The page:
16Gross Profit Method Relies on Three Assumptions: Beginning inventory plus purchases equal total goods to be accounted for.Goods not sold must be on hand.The sales, reduced to cost, deducted from the sum of the opening inventory plus purchases, equal ending inventory.The gross profit method estimates cost of goods sold, which is then subtracted from cost of goods available for sale to obtain an estimate of ending inventory. The estimate of cost of goods sold is found by multiplying sales by the historical ratio of cost to selling prices. The cost percentage is the reciprocal of the gross profit ratio.
17Example 3: Gross Profit Method Royal Gorge Company uses the gross profit method to estimate ending inventory and cost of goods sold when preparing monthly financial statements required by its bank. Inventory on hand at the end of October was $58,500. The following information for the month of November was available from company records: Purchases $ 110,000 Freight-in 3,000 Sales 180,000 Sales returns 5,000 Purchases returns 4,000 In addition, the controller is aware of $8,000 of inventory that was stolen during November from one of the company’s warehouses. Calculate the estimated inventory at the end of November, assuming a gross profit ratio of 40%.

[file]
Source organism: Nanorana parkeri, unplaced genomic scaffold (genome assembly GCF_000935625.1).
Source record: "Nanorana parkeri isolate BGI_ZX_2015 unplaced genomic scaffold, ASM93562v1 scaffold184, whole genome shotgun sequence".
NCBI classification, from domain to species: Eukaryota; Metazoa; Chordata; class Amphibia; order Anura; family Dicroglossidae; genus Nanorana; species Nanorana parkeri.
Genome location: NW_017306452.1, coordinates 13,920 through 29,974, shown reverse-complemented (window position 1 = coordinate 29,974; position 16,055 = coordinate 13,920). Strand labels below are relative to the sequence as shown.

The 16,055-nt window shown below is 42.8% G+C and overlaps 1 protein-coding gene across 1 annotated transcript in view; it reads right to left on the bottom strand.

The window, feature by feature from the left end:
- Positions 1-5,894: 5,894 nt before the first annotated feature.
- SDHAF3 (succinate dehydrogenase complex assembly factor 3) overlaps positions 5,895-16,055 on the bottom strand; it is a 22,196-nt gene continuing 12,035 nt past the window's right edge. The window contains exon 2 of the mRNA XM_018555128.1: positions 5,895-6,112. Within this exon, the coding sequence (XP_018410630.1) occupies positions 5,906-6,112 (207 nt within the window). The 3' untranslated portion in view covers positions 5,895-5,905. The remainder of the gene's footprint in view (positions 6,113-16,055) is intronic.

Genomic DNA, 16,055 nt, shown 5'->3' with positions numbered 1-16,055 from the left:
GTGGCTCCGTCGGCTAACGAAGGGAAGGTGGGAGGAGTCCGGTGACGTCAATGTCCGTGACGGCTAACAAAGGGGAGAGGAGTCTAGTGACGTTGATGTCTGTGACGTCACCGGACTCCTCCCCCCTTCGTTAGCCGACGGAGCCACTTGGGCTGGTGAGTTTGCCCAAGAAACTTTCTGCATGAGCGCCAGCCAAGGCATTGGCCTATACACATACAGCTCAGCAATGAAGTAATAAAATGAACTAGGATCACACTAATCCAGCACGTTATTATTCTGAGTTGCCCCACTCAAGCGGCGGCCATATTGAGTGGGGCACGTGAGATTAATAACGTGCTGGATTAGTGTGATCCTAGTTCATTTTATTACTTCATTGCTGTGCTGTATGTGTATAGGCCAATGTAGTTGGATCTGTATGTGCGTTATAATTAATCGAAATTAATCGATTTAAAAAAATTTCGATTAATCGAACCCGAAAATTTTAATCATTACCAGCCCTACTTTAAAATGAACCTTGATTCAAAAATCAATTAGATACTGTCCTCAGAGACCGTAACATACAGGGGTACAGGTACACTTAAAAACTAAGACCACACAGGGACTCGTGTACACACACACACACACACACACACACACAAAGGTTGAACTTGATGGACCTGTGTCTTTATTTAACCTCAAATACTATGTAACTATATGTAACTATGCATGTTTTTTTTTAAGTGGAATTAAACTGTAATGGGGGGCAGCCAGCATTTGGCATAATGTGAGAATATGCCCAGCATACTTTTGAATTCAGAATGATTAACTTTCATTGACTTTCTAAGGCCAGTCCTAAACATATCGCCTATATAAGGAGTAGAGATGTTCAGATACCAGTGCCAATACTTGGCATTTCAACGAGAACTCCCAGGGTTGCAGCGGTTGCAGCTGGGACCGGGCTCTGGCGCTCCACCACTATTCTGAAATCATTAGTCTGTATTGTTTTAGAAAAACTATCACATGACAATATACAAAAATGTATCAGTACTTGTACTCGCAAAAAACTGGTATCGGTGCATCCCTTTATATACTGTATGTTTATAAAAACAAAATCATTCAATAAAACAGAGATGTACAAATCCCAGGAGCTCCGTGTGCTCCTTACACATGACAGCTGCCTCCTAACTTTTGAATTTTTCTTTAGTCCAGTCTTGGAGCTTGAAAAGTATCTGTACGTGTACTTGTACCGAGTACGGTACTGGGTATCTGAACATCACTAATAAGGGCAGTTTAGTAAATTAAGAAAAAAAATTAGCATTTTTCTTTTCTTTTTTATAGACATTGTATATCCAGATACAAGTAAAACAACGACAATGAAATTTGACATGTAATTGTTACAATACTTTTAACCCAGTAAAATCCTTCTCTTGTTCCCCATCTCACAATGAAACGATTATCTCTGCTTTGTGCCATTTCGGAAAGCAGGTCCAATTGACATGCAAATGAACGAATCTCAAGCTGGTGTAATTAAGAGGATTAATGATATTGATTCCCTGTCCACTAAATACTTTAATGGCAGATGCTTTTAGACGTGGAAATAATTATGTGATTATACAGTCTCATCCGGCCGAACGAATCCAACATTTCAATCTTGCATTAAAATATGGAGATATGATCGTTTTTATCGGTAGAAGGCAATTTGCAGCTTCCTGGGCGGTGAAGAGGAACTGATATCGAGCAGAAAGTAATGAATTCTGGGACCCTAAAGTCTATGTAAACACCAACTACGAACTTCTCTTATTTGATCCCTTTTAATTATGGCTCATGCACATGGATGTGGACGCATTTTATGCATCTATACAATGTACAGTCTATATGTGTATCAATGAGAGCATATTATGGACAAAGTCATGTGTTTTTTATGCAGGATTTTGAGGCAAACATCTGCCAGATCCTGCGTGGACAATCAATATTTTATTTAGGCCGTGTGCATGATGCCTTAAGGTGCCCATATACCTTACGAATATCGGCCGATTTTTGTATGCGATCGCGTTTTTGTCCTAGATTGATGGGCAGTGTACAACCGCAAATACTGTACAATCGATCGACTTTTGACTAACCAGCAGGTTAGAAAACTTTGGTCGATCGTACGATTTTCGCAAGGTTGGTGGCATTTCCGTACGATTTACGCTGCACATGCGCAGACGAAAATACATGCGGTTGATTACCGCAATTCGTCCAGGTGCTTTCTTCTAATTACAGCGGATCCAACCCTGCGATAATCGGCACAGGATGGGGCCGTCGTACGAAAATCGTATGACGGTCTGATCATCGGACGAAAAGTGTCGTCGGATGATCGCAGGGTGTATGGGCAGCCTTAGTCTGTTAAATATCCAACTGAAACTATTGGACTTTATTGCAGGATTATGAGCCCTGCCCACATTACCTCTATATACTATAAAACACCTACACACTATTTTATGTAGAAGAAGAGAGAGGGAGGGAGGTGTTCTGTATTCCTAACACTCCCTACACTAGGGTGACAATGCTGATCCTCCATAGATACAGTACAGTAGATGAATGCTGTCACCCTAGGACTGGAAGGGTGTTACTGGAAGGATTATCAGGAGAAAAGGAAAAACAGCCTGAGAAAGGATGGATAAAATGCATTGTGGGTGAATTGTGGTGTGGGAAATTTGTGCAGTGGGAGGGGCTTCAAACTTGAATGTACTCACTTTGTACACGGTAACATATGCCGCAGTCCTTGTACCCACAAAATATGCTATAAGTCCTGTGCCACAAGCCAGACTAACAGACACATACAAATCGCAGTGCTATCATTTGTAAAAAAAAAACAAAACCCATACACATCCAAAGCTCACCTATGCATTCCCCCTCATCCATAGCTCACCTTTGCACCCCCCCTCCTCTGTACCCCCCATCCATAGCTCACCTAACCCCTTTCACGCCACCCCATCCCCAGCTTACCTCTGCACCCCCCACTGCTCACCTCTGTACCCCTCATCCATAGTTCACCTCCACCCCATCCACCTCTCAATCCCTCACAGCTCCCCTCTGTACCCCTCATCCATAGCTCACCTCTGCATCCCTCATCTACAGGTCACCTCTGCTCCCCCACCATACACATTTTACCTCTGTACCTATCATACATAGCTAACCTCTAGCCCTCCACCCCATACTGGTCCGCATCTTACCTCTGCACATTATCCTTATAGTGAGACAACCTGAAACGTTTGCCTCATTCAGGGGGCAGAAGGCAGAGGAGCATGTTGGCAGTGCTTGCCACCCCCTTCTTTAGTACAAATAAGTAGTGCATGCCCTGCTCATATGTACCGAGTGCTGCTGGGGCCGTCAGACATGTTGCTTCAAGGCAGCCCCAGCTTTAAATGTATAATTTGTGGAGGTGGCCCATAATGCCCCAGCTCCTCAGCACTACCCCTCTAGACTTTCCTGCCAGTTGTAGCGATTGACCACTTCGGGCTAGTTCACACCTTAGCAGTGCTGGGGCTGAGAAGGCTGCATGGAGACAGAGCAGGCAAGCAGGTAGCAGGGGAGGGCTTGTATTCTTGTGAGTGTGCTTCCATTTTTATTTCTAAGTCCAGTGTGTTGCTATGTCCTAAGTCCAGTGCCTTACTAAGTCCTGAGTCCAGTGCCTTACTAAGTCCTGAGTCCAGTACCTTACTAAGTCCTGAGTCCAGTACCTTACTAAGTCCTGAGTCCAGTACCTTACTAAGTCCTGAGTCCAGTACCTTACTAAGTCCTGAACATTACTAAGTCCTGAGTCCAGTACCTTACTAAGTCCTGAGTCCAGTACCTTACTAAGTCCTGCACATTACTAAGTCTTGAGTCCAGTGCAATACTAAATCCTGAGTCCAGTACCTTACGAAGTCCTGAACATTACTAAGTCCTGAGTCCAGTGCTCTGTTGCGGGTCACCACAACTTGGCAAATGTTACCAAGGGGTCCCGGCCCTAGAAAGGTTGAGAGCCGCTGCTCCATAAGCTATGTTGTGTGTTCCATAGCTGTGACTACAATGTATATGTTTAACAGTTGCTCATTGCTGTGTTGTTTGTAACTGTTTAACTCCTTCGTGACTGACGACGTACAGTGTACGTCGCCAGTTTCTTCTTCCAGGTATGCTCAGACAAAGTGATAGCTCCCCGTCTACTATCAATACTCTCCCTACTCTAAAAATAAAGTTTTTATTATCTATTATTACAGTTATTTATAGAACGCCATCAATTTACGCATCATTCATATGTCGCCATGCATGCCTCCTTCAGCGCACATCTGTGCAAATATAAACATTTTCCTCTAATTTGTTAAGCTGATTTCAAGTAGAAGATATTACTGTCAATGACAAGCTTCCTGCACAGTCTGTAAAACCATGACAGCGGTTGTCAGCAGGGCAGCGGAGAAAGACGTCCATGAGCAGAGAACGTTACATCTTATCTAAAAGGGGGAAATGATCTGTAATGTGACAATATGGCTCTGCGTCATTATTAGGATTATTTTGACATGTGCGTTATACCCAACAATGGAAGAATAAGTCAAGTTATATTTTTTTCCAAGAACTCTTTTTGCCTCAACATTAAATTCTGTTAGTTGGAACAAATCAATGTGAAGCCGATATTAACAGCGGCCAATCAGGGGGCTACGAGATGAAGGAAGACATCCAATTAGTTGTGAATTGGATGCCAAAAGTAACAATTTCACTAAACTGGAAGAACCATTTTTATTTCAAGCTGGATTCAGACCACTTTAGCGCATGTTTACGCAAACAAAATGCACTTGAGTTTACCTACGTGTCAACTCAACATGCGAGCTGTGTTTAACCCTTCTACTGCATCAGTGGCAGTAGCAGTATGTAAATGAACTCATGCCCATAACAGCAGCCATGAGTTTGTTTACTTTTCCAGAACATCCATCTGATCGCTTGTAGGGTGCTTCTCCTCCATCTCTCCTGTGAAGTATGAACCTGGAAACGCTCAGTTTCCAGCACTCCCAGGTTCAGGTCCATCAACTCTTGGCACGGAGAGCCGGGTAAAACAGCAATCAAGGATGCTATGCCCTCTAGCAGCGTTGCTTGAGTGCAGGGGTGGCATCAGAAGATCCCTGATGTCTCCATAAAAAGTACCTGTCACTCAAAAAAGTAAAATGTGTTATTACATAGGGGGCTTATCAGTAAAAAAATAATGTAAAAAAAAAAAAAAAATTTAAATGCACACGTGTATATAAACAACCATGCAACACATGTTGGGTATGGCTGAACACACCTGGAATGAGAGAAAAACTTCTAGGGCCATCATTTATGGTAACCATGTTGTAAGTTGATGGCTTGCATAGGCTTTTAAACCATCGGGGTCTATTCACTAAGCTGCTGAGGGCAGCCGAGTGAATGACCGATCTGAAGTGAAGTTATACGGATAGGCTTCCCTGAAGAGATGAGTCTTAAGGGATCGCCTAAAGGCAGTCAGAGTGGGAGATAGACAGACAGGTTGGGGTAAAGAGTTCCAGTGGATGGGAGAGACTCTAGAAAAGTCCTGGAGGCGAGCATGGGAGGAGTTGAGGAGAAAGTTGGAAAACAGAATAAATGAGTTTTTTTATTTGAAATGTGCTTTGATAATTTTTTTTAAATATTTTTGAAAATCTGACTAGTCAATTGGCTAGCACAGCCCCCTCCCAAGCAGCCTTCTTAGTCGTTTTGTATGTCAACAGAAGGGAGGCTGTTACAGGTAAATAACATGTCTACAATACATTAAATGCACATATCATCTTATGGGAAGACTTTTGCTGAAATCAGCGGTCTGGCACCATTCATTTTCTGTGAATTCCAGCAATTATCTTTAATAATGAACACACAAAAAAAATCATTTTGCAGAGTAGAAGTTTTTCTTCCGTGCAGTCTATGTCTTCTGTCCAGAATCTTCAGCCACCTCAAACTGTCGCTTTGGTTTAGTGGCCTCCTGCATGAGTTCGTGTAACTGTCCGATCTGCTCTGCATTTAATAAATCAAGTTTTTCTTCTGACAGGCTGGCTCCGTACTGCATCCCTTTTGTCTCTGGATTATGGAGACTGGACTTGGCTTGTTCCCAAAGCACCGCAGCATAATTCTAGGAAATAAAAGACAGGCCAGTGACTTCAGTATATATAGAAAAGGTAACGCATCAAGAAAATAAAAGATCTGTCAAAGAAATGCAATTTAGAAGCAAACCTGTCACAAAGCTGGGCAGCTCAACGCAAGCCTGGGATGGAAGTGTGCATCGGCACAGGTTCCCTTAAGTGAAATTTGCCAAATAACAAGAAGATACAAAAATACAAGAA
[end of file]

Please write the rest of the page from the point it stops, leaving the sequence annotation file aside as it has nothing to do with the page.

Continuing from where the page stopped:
19Evaluation of Gross Profit Method Disadvantages:Provides an estimate of ending inventory.Uses past percentages in calculation.A blanket gross profit rate may not be representative.Normally unacceptable for financial reporting purposes. GAAP requires a physical inventory as additional verification.
20Retail Inventory Method A method used by retailers, to value inventory without a physical count, by converting retail prices to cost.Requires retailers to keep:Total cost and retail value of goods purchased.Total cost and retail value of the goods available for sale.Sales for the period.MethodsConventional MethodLIFODollar-value LIFO
21Retail Inventory Method Explain the retail inventory method of estimating ending inventory. The retail inventory method first determines the amount of ending inventory at retail by subtracting sales for the period from goods available for sale at retail. Ending inventory at retail is then converted to cost by multiplying it by the cost-to-retail percentage.